Business News

Corporate social responsibility

Many firms now take a socially responsible approach to their business activities. They not only consider the responsibilities they have to their shareholders, but to other stakeholders and the environment too. As such, corporate social responsibility (CSR) and environmental reporting often accompanies financial reporting and is used as a measure of success. In line with this, the London 2012 Olympic organisers have published an environmental report for next year's Games. The report shows that it is on target to cut 100,000 tonnes of carbon emissions in the construction of the venue. The report highlights five themes of the Games' environmental strategy. These are climate change, biodiversity, waste, inclusion and healthy living. Other items in the report include the goal of developing a 45 hectare urban parkland, which will be 'ecologically managed' to encourage biodiversity; and the re-profiling of river banks to reduce the risk of flooding of 4,000 local properties. Organisers report that they are on track to deliver the first 'truly sustainable' Olympic Games. (BBC News 22nd April 2011)

For Reed Elsevier, a leading provider of professional research information, corporate responsibility forms an integral part of the business. It believes that matching the financial and non-financial performance of the organisation provides benefits for both the business and its stakeholders. Although it is essential Reed Elsevier provides a good return on shareholders' investments, the needs of other stakeholders are considered. For example, employees can take advantage of flexible or home working opportunities to support work-life balance and reduce stress. Reed Elsevier believes that it must be accountable to the communities in which it operates, and must give something back. Although socially responsible decisions may not generate an immediate return on investment, longer term benefits include the ability to attract ethical investors, lower staff turnover and better quality service.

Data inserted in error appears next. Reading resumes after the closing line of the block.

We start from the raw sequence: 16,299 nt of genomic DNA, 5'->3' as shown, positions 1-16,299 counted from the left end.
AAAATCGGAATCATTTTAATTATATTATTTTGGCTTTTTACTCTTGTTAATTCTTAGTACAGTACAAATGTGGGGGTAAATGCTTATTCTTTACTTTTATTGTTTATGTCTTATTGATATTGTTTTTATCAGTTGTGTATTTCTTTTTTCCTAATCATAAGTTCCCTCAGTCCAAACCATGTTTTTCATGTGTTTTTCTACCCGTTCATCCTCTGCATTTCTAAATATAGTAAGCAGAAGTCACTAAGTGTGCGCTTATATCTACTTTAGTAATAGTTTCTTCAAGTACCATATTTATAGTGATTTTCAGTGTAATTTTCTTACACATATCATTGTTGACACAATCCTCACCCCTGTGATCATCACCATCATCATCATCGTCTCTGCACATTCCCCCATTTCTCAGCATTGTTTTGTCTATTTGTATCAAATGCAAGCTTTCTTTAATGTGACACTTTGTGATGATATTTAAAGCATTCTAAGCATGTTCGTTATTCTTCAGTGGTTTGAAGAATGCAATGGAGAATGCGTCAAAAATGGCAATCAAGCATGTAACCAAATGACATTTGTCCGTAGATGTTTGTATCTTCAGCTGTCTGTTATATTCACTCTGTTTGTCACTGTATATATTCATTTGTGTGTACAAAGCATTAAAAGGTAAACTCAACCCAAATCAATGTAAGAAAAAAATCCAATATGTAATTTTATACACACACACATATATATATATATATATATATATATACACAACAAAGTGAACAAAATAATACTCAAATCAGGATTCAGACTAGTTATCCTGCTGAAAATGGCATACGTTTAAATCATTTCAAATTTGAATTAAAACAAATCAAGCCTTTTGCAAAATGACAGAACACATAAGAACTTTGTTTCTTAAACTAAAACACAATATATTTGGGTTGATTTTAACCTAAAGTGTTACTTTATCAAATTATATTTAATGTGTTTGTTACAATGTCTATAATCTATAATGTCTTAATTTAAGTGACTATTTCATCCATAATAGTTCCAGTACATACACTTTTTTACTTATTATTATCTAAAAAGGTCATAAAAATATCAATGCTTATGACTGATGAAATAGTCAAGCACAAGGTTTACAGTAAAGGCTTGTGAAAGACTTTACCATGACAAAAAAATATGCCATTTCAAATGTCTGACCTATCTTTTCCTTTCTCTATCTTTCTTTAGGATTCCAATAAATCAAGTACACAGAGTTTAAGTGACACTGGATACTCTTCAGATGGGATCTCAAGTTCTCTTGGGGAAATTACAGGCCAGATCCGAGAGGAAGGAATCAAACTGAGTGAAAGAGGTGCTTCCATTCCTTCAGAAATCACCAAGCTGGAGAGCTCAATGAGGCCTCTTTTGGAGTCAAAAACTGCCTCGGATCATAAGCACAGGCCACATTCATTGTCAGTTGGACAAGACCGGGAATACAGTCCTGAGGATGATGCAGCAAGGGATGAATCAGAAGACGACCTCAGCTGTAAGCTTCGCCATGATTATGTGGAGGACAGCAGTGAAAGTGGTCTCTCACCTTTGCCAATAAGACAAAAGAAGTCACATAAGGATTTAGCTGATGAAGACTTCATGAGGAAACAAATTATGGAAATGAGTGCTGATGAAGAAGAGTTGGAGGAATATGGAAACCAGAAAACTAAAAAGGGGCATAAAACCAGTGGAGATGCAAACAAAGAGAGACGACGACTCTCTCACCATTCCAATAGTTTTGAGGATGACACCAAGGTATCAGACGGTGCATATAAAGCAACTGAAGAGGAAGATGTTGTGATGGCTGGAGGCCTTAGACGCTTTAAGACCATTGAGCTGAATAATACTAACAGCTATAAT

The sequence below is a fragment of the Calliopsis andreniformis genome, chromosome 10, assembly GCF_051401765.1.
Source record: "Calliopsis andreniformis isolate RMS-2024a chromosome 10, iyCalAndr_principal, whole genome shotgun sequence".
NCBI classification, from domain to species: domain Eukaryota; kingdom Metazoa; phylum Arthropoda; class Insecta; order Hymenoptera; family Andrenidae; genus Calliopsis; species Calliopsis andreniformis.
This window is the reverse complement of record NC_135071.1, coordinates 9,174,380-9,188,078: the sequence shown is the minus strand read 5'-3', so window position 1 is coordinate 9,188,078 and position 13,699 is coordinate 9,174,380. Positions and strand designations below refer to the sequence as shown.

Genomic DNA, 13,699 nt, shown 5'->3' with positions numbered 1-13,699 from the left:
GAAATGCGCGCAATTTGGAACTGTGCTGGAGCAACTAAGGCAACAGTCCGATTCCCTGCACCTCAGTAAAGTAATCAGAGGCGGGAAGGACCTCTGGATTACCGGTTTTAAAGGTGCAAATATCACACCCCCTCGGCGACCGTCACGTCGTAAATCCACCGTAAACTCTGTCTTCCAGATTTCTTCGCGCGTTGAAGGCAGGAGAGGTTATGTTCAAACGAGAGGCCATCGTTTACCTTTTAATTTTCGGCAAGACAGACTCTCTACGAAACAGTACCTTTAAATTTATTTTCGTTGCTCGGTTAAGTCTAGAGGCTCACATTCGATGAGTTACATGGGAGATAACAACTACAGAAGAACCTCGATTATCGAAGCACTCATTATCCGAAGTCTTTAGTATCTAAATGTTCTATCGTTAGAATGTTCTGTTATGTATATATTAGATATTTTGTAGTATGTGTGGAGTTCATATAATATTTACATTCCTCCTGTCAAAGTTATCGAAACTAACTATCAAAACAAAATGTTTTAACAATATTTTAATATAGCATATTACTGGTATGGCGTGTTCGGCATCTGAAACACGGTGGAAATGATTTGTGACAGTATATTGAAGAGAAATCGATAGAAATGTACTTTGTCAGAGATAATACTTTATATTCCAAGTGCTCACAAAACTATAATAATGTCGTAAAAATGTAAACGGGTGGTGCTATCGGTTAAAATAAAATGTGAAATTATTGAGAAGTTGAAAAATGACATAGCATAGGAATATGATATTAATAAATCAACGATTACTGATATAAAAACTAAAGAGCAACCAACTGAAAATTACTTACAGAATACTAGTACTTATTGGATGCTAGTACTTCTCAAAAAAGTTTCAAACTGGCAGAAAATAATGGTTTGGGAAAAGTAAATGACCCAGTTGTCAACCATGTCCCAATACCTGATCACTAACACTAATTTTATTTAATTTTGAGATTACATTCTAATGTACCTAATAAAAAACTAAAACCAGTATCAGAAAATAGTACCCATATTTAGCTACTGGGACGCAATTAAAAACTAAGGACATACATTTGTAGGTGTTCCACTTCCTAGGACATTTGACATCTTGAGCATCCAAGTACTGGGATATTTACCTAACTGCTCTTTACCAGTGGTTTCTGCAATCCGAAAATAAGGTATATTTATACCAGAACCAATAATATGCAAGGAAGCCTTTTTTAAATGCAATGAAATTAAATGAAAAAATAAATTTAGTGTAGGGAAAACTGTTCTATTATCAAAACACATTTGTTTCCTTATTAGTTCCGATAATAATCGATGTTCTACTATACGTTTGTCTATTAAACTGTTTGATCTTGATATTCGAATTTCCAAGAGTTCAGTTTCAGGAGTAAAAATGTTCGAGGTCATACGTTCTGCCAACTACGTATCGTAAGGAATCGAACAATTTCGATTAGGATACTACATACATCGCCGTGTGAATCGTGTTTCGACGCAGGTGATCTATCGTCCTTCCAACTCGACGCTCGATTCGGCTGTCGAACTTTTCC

1. Define the term 'stakeholder' and give examples
  2. Explain what is meant by Corporate Social Responsibility
  3. To what extent are socially responsible objectives more important than financial objectives?

Answers to questions

  1. Define the term 'stakeholder' and give examplesA stakeholder is an individual or group that affects, or is affected by, an organisation. Examples include owners/shareholders, employees, suppliers, customers, society and government.
  2. Explain what is meant by Corporate Social Responsibility.Corporate social responsibility refers to the responsibilities firms have to all stakeholders and the environment. This can be compared to the shareholder view, whereby the most important objective is to make profit for the owners of the business. CSR generally refers to activities that go beyond those required by law.
  3. To what extent are socially responsible objectives more important than financial objectives?

On one hand:

  • CSR can help to attract customers, investors and employees
  • Firms rely on society for survival and should therefore take society's needs into account
  • If firms are to continue into the future, a sustainable approach is necessary
  • CSR can provide a Unique Selling Proposition
  • As more firms are becoming increasingly socially aware, those not considering CSR are likely to be at a disadvantage.


  • Without shareholders/owners investing in businesses they would not exist. So, financial objectives and the needs of shareholders are paramount.
  • Unless the financial performance of firms is sound, they will not be able to survive, leading to job losses etc.
  • Profit is an incentive for entrepreneurialism and enterprise. These are good for the economy and therefore economic wellbeing of society.